Blizard, D. A., Weinheimer, V. K, Klein, L. C. et al. 2006. 'Return to home cage' as a reward for maze learning in young and old genetically heterogeneous mice. Comparative Medicine 56(3), 196-201.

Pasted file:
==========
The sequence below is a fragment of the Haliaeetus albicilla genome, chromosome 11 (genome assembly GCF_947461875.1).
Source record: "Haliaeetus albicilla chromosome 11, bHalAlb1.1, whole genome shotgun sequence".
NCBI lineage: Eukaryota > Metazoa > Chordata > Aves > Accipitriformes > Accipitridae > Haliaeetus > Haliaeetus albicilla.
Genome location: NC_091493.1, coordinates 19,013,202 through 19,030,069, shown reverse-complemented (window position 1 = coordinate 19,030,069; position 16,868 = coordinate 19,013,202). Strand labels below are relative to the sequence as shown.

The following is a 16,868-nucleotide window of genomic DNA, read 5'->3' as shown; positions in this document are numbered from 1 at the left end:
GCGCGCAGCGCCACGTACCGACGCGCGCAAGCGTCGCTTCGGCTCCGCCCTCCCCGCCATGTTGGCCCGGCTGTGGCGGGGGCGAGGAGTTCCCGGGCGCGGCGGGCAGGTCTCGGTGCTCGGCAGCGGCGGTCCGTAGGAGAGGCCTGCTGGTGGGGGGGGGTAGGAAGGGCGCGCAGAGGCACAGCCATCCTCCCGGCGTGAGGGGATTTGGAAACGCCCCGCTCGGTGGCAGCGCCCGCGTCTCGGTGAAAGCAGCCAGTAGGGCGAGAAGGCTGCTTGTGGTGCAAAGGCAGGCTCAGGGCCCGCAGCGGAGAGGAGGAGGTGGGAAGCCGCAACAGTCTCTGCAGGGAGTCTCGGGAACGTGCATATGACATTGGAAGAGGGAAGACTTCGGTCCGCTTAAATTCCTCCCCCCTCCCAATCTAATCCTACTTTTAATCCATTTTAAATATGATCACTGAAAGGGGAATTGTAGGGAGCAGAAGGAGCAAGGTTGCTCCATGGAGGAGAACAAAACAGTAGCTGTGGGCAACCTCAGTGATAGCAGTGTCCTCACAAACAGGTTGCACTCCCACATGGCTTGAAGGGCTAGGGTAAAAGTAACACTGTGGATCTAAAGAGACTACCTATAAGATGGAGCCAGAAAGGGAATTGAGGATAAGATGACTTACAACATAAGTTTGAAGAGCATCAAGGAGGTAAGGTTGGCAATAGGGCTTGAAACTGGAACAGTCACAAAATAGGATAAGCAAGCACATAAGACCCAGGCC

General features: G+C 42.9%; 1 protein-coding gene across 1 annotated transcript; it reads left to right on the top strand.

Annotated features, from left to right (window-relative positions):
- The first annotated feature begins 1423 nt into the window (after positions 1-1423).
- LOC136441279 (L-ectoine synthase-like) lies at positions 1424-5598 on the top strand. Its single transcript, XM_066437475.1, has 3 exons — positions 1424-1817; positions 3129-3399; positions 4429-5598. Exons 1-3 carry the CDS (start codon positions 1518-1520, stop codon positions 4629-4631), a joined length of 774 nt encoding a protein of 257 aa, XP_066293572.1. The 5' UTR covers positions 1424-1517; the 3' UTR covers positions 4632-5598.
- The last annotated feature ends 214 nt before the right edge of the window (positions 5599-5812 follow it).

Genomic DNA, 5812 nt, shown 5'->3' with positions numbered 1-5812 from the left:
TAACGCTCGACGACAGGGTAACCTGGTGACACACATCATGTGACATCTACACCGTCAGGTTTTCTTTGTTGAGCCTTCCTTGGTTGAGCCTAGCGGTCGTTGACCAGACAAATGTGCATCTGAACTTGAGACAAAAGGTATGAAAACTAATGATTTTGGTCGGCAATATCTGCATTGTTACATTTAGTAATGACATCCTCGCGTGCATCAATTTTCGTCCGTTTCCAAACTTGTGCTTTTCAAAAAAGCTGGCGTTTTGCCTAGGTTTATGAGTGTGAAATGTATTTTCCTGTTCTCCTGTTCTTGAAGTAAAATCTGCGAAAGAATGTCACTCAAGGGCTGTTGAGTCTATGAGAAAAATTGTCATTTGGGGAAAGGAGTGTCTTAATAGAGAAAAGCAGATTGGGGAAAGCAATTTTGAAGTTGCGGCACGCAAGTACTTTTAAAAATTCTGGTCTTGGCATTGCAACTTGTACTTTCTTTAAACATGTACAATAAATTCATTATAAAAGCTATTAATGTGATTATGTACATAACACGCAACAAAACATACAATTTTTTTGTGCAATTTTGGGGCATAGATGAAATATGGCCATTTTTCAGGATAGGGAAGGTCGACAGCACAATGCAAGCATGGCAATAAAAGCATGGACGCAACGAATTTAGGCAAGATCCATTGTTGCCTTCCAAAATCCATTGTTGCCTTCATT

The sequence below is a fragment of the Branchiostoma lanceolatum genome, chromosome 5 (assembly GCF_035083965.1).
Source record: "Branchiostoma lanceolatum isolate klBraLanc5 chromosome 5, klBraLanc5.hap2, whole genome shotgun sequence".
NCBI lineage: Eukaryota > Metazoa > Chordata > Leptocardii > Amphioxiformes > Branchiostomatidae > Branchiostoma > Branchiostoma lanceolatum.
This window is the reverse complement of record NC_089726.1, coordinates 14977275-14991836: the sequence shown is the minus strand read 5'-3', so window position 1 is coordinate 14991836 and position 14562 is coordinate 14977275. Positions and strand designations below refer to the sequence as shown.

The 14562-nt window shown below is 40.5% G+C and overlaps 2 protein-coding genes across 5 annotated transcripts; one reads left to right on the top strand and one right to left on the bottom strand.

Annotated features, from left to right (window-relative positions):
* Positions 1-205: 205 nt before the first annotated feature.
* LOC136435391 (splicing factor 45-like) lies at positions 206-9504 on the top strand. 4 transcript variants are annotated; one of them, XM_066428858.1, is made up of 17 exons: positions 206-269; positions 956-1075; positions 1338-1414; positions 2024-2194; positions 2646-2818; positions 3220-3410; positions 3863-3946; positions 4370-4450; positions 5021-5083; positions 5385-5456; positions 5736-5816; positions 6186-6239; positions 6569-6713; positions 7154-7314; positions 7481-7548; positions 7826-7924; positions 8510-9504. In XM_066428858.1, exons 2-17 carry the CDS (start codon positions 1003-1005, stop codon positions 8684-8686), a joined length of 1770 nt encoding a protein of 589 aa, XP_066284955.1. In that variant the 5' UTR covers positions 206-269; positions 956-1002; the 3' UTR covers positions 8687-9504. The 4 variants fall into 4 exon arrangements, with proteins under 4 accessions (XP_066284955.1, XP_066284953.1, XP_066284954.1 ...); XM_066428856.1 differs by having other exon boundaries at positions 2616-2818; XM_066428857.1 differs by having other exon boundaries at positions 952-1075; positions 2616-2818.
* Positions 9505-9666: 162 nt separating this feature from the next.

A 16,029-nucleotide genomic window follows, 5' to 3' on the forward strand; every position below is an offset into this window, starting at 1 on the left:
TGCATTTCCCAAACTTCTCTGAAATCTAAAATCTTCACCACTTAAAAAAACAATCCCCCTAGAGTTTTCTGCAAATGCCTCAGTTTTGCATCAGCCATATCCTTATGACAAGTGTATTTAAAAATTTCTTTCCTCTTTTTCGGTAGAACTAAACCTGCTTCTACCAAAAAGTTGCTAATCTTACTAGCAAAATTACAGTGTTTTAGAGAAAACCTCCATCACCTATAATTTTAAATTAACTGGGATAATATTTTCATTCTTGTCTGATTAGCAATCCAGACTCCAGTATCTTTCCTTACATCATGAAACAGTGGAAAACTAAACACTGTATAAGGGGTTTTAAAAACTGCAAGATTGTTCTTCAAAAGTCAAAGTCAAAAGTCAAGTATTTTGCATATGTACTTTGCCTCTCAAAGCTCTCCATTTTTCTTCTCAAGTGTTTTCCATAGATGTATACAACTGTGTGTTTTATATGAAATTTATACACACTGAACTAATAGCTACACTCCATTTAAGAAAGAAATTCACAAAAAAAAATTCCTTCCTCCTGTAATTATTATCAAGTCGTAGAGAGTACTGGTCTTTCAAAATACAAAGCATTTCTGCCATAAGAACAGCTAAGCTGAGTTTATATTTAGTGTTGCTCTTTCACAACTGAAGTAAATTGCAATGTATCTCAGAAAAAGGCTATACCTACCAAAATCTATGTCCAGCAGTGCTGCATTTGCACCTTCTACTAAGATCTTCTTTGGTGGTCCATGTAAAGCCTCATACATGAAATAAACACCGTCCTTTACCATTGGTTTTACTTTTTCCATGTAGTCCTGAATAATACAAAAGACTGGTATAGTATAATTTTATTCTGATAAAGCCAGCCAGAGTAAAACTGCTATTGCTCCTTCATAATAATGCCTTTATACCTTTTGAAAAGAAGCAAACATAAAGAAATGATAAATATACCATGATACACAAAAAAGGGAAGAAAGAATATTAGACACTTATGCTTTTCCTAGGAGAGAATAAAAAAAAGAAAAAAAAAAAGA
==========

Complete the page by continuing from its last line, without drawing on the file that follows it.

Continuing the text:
Recent studies have shown that 'return to home cage' can serve as a reward for maze learning in adult male mice. The present study examined whether the same reward is an effective motivator of learning in young and old mice and included females in the study design. We tested 25- and 65-d-old HS mice and 85- and 800-d-old B6D2F2 mice in a Lashley III maze. Return to home cage motivated maze acquisition in all groups. Compared with 65-d-old HS mice, 25-d-olds acquired the maze more slowly, took longer to achieve the test criterion, and showed increased latency to reach the goal box. There was no difference between 85- and 800-d-old B6D2F2 mice in rate of acquisition. This reward procedure may reduce the potentially confounding effects of deprivation or aversive stimuli on maze performance and may be suitable as a motivational procedure for a wide range of subject groups.